27. All that matters in most business is money.

  28. For years, have been reading these stories about Charney's predatory behavior in the workplace and that's why I've never shopped at American Apparel. The board may not have wanted to drop him, but as a consumer, I had no such qualms.

  29. If you are exceedingly distasteful in life but make money, you are described as being "a mercurial genius" or "a philanderer with a knack for turning a profit."

    If you drive your stock into the dirt and lose more than 100 mil, you're fired.

  30. So the sociopathic behavior was not enough, in fact, to oust a corporate grandee. But they reserve the right to use it as an excuse when the financials are bad. I think that gives us a good insight into the moral standards of many companies today.

  31. The use of the term "many" is simply not supported.

  32. Didn't we all know that the company was run by a sick person just by the design of the clothing and the ads around town?

  33. How can you complain about this guy? Truthfully, I never heard about him until I read the article this morning. But look who Florida has for a governor whose company cheated Medicare out of a billion dollars. It was known by all those voters!

  34. The clothes themselves are pretty nice.

  35. So it boils down to profit trumping morality. Take away the profit, and suddenly the board becomes a paragon of virtue. Excuse me while I vomit.

  36. You've forgotten that old Swedish adage, "Money, money, money, it's a rich man's World."

  37. Many women have boycotted American Apparel for years due to Mr. Charney's flamboyant misogyny. The board might consider filling half its board chairs with women. I doubt Mr. Charney's exploits would have persisted this long if there had more women on American Apparel's board of directors.

  38. While Charney held 45 percent (later 27 percent) of shares? Unlikely.

  39. Dov Charney reminds me of the items I've read about the Abercrombie & Fitch CEO, Mike Jeffries. Both seem to be trapped in perpetual adolescence, with a ridiculous middle school mentality of how the world works.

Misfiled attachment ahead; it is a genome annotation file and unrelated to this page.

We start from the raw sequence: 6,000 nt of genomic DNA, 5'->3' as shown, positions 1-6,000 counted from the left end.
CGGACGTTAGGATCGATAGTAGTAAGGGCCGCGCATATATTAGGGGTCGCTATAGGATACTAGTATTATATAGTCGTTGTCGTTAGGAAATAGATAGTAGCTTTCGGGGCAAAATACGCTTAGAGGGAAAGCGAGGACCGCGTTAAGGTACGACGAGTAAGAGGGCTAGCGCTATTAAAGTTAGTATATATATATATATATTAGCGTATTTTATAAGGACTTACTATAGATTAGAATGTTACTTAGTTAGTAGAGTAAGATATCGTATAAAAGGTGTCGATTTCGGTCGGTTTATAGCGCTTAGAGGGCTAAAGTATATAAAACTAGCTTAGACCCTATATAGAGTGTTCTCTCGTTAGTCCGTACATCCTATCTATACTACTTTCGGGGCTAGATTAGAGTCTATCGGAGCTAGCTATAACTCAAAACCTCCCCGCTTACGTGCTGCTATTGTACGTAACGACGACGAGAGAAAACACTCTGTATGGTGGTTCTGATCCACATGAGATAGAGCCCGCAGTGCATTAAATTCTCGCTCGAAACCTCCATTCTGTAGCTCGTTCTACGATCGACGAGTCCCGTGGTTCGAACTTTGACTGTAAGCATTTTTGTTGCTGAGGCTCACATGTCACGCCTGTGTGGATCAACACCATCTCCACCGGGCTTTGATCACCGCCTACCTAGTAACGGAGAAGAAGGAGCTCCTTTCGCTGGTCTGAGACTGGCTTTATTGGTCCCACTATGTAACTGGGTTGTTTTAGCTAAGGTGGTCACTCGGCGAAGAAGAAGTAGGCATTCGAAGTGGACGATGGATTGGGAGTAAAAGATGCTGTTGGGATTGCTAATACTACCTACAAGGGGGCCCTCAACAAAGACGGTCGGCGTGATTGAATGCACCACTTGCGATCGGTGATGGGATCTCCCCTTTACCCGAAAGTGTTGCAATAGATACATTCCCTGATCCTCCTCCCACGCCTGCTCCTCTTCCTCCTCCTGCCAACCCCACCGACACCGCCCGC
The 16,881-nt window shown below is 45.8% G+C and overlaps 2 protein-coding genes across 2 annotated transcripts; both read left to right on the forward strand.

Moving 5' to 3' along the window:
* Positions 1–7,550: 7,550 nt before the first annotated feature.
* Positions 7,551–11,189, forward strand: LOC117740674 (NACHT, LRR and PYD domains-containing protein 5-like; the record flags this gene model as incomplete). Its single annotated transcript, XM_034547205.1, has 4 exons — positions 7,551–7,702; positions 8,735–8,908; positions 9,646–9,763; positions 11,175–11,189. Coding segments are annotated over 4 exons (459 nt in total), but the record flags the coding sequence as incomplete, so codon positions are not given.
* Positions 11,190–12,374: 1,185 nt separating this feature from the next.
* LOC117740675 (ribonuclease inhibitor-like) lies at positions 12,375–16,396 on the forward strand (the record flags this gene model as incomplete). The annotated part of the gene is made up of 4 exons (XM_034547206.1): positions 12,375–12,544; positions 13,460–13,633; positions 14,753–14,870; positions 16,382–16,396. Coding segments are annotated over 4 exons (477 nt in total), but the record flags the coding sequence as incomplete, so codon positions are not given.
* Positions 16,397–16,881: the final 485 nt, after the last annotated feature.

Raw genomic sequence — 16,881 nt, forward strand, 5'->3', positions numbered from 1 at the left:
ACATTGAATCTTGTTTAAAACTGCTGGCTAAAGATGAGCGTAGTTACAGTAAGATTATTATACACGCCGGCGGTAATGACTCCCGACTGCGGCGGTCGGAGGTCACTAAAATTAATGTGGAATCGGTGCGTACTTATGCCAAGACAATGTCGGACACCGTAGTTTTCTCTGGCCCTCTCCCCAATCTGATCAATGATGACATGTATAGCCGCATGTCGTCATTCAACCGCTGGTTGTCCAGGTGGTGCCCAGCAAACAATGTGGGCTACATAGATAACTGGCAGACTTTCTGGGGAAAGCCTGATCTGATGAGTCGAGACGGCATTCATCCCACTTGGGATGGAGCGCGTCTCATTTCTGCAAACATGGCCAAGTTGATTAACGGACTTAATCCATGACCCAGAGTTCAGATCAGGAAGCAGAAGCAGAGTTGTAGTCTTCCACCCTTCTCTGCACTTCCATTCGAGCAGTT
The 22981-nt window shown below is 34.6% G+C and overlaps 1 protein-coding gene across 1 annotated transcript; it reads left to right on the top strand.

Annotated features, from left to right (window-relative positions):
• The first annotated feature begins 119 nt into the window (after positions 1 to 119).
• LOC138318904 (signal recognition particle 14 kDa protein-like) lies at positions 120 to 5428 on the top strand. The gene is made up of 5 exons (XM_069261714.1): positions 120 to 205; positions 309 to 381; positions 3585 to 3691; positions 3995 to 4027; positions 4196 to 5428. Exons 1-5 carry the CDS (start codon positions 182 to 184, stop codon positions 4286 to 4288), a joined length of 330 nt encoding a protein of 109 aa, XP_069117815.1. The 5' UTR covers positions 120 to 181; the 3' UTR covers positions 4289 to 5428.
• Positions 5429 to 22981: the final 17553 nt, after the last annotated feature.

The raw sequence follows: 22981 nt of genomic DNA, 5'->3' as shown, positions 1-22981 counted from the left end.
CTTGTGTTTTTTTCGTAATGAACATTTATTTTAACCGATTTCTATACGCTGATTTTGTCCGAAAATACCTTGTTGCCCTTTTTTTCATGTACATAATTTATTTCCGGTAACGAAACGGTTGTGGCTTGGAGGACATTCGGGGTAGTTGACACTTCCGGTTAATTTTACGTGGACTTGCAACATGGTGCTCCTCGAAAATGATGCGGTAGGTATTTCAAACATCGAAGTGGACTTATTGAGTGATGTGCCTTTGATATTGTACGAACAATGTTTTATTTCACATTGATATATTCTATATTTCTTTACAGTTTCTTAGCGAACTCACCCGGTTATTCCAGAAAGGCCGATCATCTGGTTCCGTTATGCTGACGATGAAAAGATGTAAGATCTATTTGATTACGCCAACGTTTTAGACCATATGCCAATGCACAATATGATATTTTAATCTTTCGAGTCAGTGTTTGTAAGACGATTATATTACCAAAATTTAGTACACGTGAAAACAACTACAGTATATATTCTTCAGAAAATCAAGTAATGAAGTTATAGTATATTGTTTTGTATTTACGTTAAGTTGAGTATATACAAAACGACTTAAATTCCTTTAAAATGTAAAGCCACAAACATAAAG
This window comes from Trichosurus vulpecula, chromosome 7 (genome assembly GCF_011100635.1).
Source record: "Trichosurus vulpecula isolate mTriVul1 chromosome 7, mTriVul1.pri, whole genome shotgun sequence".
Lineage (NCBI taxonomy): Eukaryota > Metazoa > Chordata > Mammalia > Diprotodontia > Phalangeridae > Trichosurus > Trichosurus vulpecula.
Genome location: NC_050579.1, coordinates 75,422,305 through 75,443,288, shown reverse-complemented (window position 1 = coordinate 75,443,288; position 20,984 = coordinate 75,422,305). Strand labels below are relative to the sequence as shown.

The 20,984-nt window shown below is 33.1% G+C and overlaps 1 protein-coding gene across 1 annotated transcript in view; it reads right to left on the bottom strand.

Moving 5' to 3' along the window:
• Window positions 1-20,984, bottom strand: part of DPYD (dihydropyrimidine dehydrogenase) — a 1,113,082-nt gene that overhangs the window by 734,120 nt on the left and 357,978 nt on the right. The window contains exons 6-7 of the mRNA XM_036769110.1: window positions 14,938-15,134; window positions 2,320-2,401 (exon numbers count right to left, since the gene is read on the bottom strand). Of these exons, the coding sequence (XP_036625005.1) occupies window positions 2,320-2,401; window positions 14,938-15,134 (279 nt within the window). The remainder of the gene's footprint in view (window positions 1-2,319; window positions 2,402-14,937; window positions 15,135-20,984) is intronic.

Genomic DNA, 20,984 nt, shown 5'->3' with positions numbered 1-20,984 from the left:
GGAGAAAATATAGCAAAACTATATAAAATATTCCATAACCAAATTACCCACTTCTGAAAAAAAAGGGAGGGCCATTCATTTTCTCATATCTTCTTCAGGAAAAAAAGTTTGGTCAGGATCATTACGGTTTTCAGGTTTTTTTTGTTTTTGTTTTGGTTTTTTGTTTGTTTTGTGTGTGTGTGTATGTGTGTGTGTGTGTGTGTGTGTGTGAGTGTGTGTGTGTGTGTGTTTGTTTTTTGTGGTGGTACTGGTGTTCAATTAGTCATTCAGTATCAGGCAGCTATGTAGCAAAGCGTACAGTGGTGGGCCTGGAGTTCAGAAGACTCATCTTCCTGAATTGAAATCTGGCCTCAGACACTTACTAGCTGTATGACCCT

40. I bought one item at American Apparel five years ago because I knew the company manufactured goods stateside. But then I read about Dov Charney and never visited the store again. The AA Board is years late and a dollar short. Dov's lawsuit will further expose Dov's harassment of women. It will also expose the ineptitude of the board's latent response to Dov. And while we'e on this topic, why don't corporate boards address the horrid working conditions in so many industries around the world. Capitalism, yes, capitalism is not a rising tide that lifts all boats unless everyone, from CEOs on down, commit to buying only products that pay a living wage. The Times just reported on the exploitation of human beings by the fishing industry. I will no longer eat fish farmed or harvested from countries/ships in the countries listed in the Times' article. I already refrain from buying footwear, clothing and accessories from chains like H&M, Gap, Nike, etc., because they don't police the third world countries like they claim to do.

  41. Mr. Charney rented an apartment next door to mine years ago for photo shoots. He always creeped me out. I sincerely hope he did not set up a secret camera into my apartment! Then again, I am neither young nor attractive, so I am likely safe!

  42. Don't be naive, the bottom line in anything is profit. We are a capitalist society after all, grow up and if you don't know this by now your in for some surprises in your life.

  43. CEO behavior and corporate behavior does matter. For at least a few years, there's been a stigma to American Apparel because of Mr. Carney's behavior and the awful ads using very young, non-professional models in very sexualized contexts. It's the same for Lululemon and A&F. I don't need a client or manager or friend thinking badly of me if they run into me at the gym wearing those brands - way too much baggage for a T-shirt or pair of leggings (young professionals working in major urban areas might note, there's a good chance at least some people supervising you do notice this). On the other hand, AA did the right thing by making things in non-sweatshop conditions, which I would gladly pay extra for - for a lot of things you buy, you just don't know. I've bought a lot lately from Icebreaker, which makes great running and hiking gear and seems to have good policies in place for workers and the environment, would love to see more companies putting this front and center in their corporate policy.